From Iceland — Top-secret Kaupþing document uncovered, bank scrambles to re-cover it

Top-secret Kaupþing document uncovered, bank scrambles to re-cover it

Published August 4, 2009

A top-secret document neatly outlining the identities of 205 international entities in receipt of individual loans exceeding €45 million (the largest of which totalling €1250 million) from Kaupþing was leaked to the internet July 29th via WikiLeaks. The leak prompted almost immediate threats being made against the website by Kaupþing’s legal team; threats that were laughed off by WikiLeaks and documented for public viewing on the webpage.
Kaupþing almost successfully halted RÚV’s reportage on the explosive document in their evening news, yet the station persisted to broadcast the URL of WikiLeaks, thereby skirting responsibility for actually reporting on the information themselves. The injunction against RÚV was ordered by Rúnar Guðjónsson, Reykjavík’s District Commissioner.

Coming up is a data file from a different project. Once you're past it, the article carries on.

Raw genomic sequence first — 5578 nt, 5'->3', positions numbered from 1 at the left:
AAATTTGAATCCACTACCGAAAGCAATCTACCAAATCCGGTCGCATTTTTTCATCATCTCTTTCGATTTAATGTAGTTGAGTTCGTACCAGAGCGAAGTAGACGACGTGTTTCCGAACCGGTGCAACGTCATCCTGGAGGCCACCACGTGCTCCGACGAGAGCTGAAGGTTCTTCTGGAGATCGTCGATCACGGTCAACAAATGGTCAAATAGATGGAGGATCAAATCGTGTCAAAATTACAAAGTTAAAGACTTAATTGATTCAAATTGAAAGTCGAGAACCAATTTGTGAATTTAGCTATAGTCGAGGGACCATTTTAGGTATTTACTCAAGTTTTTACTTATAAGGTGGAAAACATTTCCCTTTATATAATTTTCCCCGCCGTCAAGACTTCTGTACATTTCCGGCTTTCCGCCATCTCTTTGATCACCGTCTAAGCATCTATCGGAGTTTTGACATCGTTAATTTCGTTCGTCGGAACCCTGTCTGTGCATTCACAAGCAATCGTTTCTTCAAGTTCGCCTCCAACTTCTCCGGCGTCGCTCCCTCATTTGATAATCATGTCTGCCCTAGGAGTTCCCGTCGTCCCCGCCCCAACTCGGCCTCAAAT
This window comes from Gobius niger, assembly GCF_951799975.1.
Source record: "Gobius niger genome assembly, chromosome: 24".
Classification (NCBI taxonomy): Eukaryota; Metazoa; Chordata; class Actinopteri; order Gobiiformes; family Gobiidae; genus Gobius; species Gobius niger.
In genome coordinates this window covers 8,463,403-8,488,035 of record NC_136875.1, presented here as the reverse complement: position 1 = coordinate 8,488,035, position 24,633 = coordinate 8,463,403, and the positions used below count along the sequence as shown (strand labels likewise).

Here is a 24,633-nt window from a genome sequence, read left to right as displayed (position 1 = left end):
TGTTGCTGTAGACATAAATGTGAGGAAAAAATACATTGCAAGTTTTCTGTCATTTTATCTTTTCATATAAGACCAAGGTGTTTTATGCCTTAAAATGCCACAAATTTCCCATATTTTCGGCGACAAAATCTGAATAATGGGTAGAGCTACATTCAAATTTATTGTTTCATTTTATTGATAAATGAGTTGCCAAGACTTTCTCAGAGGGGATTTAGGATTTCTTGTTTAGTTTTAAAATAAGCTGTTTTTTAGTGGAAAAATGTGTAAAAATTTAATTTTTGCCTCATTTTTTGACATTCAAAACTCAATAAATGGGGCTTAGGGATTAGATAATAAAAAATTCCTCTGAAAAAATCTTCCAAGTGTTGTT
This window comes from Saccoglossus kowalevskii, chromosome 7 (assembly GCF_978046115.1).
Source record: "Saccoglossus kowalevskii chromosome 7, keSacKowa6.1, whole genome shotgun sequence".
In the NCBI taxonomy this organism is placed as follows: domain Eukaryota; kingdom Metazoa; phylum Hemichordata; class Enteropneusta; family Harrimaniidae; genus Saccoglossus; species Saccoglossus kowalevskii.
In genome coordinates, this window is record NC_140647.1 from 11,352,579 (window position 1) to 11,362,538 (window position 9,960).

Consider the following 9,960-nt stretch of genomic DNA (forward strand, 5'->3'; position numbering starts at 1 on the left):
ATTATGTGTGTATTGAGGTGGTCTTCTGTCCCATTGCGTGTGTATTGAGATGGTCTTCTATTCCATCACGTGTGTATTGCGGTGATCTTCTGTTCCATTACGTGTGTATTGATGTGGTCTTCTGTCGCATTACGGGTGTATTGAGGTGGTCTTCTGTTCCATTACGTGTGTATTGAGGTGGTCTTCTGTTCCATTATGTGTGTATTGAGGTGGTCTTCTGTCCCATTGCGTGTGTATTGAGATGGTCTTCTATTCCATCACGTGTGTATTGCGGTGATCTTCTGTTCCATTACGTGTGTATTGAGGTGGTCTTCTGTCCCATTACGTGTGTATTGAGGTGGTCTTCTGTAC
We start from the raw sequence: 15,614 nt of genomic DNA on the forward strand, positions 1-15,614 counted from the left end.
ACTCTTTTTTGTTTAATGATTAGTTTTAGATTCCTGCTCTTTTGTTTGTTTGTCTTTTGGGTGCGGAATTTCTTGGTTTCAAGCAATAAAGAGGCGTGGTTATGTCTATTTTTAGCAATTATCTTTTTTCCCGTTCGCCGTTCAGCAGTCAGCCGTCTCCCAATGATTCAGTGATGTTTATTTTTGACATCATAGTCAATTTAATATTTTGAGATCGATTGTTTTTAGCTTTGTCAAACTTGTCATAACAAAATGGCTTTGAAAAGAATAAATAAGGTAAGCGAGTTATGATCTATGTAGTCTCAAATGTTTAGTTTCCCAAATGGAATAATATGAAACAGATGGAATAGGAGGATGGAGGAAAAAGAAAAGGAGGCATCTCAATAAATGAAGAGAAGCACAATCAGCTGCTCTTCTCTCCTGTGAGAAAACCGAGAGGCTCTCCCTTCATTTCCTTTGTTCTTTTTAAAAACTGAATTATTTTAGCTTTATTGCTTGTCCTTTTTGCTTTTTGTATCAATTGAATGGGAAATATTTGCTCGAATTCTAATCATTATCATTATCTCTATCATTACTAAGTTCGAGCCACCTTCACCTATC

According to WikiLeaks: “the son of the Reykjavík District Commissioner, Guðjón Rúnarsson, is head of the Icelandic Financial Services Association and one of the top spokesmen for the failed banks… Another son of the District Commissioner is Frosti Reyr Rúnarsson, who just happens to be the former head of Kaupþing’s securities brokerage division and one of the recipients of Kaupþing’s infamous bullet loans.”
The document, titled “Presentation of large exposures > €45 million,” was presented at Kaupþing’s meeting of the Board of Directors on September 25th, 2008, just prior to the Icelandic Financial Supervisory Authority taking control of the bank on October 9th. The contents of the document clearly reveal an insider relationship between Kaupþing and its major borrowers, many of whom were granted massive loans despite insufficient or non-existent collateral. In fact, many of the loan recipients were side companies opened by parent companies, which in turn purchased shares of the parent company and used the shares as collateral.
This is made all the more interesting if one considers a powerful statement made in May by a member of the Kaupþing Resolution Committee, Johannes Runar Johannsson, that “The Kaupþing Resolution Committee will chase the bank’s money wherever we have to, whether it has gone to offshore companies or not. It makes no difference who is holding the funds.”

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